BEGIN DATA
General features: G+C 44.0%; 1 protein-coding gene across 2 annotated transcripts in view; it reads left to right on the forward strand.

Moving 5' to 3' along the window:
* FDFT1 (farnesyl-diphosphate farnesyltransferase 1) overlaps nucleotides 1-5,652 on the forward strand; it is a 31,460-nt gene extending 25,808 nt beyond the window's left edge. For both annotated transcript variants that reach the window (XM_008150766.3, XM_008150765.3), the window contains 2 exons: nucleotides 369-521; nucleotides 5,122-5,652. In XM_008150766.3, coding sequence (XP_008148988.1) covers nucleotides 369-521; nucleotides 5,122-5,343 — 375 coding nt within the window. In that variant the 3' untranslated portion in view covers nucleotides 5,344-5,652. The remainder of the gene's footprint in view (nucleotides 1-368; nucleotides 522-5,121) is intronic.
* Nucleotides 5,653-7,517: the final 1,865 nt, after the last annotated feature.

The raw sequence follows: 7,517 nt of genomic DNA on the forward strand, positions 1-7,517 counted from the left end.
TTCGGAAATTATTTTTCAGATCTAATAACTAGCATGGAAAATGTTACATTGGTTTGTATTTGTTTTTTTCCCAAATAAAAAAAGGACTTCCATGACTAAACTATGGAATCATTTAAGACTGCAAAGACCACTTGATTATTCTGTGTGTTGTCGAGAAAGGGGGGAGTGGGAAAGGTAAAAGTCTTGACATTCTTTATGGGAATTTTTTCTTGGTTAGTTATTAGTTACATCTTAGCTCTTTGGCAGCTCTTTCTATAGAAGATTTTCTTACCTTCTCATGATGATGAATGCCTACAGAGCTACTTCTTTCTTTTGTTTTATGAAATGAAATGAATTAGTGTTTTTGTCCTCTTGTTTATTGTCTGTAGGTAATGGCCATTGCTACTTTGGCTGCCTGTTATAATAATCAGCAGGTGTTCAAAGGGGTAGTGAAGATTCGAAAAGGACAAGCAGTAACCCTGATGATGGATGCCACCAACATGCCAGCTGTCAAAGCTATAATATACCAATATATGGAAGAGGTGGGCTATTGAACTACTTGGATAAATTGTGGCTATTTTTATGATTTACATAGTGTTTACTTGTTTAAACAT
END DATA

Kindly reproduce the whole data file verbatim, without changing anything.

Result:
General features: G+C 44.0%; 1 protein-coding gene across 2 annotated transcripts in view; it reads left to right on the forward strand.

Moving 5' to 3' along the window:
* FDFT1 (farnesyl-diphosphate farnesyltransferase 1) overlaps nucleotides 1-5,652 on the forward strand; it is a 31,460-nt gene extending 25,808 nt beyond the window's left edge. For both annotated transcript variants that reach the window (XM_008150766.3, XM_008150765.3), the window contains 2 exons: nucleotides 369-521; nucleotides 5,122-5,652. In XM_008150766.3, coding sequence (XP_008148988.1) covers nucleotides 369-521; nucleotides 5,122-5,343 — 375 coding nt within the window. In that variant the 3' untranslated portion in view covers nucleotides 5,344-5,652. The remainder of the gene's footprint in view (nucleotides 1-368; nucleotides 522-5,121) is intronic.
* Nucleotides 5,653-7,517: the final 1,865 nt, after the last annotated feature.

The raw sequence follows: 7,517 nt of genomic DNA on the forward strand, positions 1-7,517 counted from the left end.
TTCGGAAATTATTTTTCAGATCTAATAACTAGCATGGAAAATGTTACATTGGTTTGTATTTGTTTTTTTCCCAAATAAAAAAAGGACTTCCATGACTAAACTATGGAATCATTTAAGACTGCAAAGACCACTTGATTATTCTGTGTGTTGTCGAGAAAGGGGGGAGTGGGAAAGGTAAAAGTCTTGACATTCTTTATGGGAATTTTTTCTTGGTTAGTTATTAGTTACATCTTAGCTCTTTGGCAGCTCTTTCTATAGAAGATTTTCTTACCTTCTCATGATGATGAATGCCTACAGAGCTACTTCTTTCTTTTGTTTTATGAAATGAAATGAATTAGTGTTTTTGTCCTCTTGTTTATTGTCTGTAGGTAATGGCCATTGCTACTTTGGCTGCCTGTTATAATAATCAGCAGGTGTTCAAAGGGGTAGTGAAGATTCGAAAAGGACAAGCAGTAACCCTGATGATGGATGCCACCAACATGCCAGCTGTCAAAGCTATAATATACCAATATATGGAAGAGGTGGGCTATTGAACTACTTGGATAAATTGTGGCTATTTTTATGATTTACATAGTGTTTACTTGTTTAAACAT